Toll company in trouble over BEE fronting

18 December 2011 - 04:13 By ROB ROSE, STEPHAN HOFSTATTER and MZILIKAZI WA AFRIKA

THE company behind Gauteng's controversial R20-billion Gauteng toll road system stands accused of "black empowerment fronting" in a bid to win the deal from the SA National Roads Agency.

In papers in the High Court in Pretoria a shareholder of Tolplan, Lennox Matshaya, claims the company used him as "window dressing" to land the controversial deal.

This is the latest scandal to hit the Gauteng toll project - after claims that an Austrian company, Kapsch TrafficCom, will get 85c of every R1 in profit from operating the tolls as part of a R6.2-billion, eight-year deal.

Cosatu secretary-general Zwelinzima Vavi and civil society groups have lobbied for the tolls - which may thereafter be rolled out in Durban and Cape Town - to be scrapped as they will drive up the cost of living.

People travelling regularly between Johannesburg and Pretoria will pay an extra R500 a month while economic studies say the tolls will increase the bread price by 12c per loaf.

Now Matshaya's claims throw the spotlight on how Sanral picked its suppliers, putting more pressure on it to re-examine the deals struck to create the toll system.

Tolplan was at one stage owned entirely by the family trust of Pretoria businessman Willie Pienaar.

The company has also played a central role in the toll saga - leading to claims it was both player and referee in the process.

Tolplan carried out the initial "feasibility study" that concluded tolls could be used to raise cash for Sanral. The company then landed part of the contract to design the 42 toll plazas and scooped an eight-year deal to supervise the running of the toll roads.

The court papers contain claims that, after scoring deals from Sanral estimated to be worth more than R100-million, Tolplan cheated Matshaya out of his shares.

In an affidavit, black empowerment expert Paul Janisch says: "Matshaya was used as some form of window dressing." He added that Matshaya's "rights as a shareholder" were denied to him.

"Matshaya clearly had little or no say in the executive decisions of [Tolplan] and was treated by at least one staff member ... not as an executive director but as a subordinate."

Matshaya's letter of appointment, dated November 27 2007, offered him shares in all Tolplan's companies - 6% of Tolplan Operations, 4.1% of Tolplan (Pty) Ltd, and 0.5% of Tolplan Investments.

But Matshaya was only ever given the 6% in Tolplan Operations, of which he was made a director. The shares he was promised in Tolplan (Pty) Ltd - the company that will actually make the money from the Gauteng toll roads - were never transferred.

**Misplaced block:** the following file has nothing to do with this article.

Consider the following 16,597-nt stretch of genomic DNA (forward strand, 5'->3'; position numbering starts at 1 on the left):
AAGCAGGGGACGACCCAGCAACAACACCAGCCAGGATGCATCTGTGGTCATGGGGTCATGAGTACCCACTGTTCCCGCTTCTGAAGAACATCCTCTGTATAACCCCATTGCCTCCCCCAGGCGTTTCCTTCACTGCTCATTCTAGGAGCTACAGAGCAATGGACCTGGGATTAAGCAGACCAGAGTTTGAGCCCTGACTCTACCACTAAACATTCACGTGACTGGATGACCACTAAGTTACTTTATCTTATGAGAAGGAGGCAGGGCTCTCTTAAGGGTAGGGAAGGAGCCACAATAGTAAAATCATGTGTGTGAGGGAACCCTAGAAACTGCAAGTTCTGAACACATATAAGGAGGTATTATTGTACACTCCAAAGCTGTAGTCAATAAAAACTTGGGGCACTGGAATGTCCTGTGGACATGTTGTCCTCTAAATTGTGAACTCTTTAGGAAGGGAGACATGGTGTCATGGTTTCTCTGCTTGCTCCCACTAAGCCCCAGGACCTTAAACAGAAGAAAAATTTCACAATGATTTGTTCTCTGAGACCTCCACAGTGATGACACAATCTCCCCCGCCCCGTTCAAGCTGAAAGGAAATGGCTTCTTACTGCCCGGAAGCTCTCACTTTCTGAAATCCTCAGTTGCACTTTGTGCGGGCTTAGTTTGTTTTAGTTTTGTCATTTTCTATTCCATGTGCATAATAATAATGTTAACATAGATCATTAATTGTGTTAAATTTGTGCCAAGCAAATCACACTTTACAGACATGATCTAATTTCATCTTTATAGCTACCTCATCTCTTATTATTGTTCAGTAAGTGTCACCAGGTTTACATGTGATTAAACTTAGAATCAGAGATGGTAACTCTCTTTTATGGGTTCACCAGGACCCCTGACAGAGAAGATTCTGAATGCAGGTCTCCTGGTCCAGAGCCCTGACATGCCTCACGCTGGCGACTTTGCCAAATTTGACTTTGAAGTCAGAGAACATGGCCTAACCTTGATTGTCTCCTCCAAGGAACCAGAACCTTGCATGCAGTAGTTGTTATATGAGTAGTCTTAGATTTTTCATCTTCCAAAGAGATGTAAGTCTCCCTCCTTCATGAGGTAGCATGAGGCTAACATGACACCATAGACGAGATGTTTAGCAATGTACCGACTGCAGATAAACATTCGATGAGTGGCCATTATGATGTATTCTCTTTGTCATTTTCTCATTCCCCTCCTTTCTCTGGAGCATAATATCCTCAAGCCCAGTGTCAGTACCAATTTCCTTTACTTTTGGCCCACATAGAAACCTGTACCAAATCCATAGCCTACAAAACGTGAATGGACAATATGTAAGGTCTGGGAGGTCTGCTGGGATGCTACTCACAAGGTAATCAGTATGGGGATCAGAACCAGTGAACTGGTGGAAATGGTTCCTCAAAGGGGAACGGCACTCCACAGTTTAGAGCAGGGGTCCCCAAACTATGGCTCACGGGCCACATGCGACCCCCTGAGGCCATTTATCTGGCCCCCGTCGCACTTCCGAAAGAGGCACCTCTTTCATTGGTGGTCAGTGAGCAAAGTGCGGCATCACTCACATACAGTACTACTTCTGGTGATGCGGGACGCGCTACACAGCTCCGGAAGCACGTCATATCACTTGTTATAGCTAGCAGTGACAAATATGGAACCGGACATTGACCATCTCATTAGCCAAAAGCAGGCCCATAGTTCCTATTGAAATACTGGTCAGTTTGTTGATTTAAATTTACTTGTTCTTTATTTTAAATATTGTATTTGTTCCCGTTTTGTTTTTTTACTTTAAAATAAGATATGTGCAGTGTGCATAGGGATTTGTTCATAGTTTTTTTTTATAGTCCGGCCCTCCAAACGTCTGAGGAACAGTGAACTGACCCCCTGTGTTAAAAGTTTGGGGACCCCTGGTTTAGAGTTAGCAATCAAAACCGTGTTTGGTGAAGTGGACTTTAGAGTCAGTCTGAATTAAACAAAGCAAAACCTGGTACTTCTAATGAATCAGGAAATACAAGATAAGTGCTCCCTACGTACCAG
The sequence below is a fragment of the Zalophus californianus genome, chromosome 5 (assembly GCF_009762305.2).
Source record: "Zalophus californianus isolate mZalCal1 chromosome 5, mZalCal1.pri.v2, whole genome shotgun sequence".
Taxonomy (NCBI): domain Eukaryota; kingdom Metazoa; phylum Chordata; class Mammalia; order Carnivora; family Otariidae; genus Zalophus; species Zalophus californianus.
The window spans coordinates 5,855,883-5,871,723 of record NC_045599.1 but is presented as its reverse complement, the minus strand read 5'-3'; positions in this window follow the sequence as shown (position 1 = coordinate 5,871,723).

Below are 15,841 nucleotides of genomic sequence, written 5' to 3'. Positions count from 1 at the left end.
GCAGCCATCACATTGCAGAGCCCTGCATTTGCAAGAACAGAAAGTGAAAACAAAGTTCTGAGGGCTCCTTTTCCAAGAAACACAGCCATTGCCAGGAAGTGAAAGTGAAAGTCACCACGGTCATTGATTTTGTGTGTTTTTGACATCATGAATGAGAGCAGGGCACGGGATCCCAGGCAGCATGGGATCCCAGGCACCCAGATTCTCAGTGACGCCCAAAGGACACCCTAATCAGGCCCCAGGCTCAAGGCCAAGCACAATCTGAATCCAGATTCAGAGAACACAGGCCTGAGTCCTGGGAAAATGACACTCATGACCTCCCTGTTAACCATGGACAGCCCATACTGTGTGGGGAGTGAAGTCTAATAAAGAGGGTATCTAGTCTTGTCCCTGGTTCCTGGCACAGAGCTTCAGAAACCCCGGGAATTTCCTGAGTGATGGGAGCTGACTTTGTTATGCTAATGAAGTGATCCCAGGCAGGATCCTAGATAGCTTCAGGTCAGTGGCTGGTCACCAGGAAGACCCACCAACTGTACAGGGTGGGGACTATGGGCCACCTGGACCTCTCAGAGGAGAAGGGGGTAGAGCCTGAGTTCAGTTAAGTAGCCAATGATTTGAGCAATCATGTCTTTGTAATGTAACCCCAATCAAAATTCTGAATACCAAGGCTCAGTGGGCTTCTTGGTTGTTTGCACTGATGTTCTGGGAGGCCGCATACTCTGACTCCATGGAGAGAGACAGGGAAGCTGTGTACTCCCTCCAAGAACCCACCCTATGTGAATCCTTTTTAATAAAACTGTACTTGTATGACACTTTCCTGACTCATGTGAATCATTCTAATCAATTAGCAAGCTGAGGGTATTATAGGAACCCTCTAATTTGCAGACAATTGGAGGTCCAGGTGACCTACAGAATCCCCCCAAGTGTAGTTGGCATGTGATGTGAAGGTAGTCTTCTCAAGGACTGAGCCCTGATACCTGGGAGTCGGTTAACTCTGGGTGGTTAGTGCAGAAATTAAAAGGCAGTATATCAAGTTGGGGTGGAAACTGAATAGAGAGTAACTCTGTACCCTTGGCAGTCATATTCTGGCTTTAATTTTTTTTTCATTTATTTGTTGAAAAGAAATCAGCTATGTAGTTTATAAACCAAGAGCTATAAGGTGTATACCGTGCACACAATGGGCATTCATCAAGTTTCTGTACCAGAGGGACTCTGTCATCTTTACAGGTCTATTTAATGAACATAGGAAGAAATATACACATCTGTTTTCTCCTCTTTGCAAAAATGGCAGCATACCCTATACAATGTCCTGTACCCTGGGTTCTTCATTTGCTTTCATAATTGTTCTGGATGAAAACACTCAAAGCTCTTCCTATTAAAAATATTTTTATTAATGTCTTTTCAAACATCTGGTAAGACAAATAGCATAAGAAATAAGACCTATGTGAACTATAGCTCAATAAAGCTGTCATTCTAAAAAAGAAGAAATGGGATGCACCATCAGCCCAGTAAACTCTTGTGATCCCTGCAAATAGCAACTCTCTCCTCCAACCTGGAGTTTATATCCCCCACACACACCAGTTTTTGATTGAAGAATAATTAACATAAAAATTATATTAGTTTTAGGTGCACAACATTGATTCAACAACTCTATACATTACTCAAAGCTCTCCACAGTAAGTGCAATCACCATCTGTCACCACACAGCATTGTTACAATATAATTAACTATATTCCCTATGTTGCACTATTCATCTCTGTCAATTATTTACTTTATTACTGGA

Despite this, Matshaya's name was immediately plastered all over the letterheads of all Tolplan companies in correspondence sent to Sanral.

"Tolplan held out to the world at large, but more particularly to Sanral, that I was a director of [all those] companies," Matshaya says in his affidavit.

Pienaar admitted using Matshaya's name when he was no longer a shareholder.

He told the Sunday Times that "we kept his name on the letterhead because [Matshaya] is very status-conscious".

"We did play with the idea of removing him but we thought it might be construed as a negative statement."

He said he concluded the empowerment deals partly because it was vital to score government work. "Sanral made it clear that any proposal would only be accepted if those things were included."

He denied any claims of "fronting".

He said Tolplan was appointed because Sanral picked "the only two companies in the country with consulting experience" to do this - not because it presented Matshaya was a shareholder.

He said Sanral's only BEE requirement was that Tolplan sub-contracted between 20% and 30% of the work to black-owned firms, which it did.

Pienaar claimed Matshaya "rendered no assistance" in getting the Gauteng project.

However, Matshaya says in his affidavits that, after the Gauteng tolling project "had been secured with my assistance, my relationship with [Tolplan] began deteriorating".

The tipping point was when Matshaya had a car accident in 2009 and borrowed R65000 from the company.

Pienaar gave it to him as a "bonus" - but only after getting him to sign a letter forfeiting his rights to shares in Tolplan (Pty) Ltd and Tolplan Investments.

"I had been under the impression that the document recorded an advance against my annual bonus, as well as my entitlement to dividends," Matshaya says.

But Pienaar said Matshaya's "rights to shareholding had been legally sold" in that deal.

Matshaya said the one-page "sale agreement" did not appear to be a proper contract. His original contract with Tolplan says the entire board must agree first before anyone sells any shares .

But Pienaar said: "Tolplan Operations has 30% black ownership [and] we do have plans to sell 30% to BEE shareholders though."

Sanral said it was "unable to comment" on how it selected Tolplan because its staff were on holiday. But it said the claim that the Austrian company, Kapsch TrafficCom, would be getting the lion's share of toll fees was "completely incorrect". It did not provide any explanation .

Gauteng motorists will pay R230-million every month in toll fees, increasing the average personal tax of each person in the province by 1.4%.

"It sounds small, but it comes at exactly the wrong time because the economy is struggling," said economist Mike Schussler.

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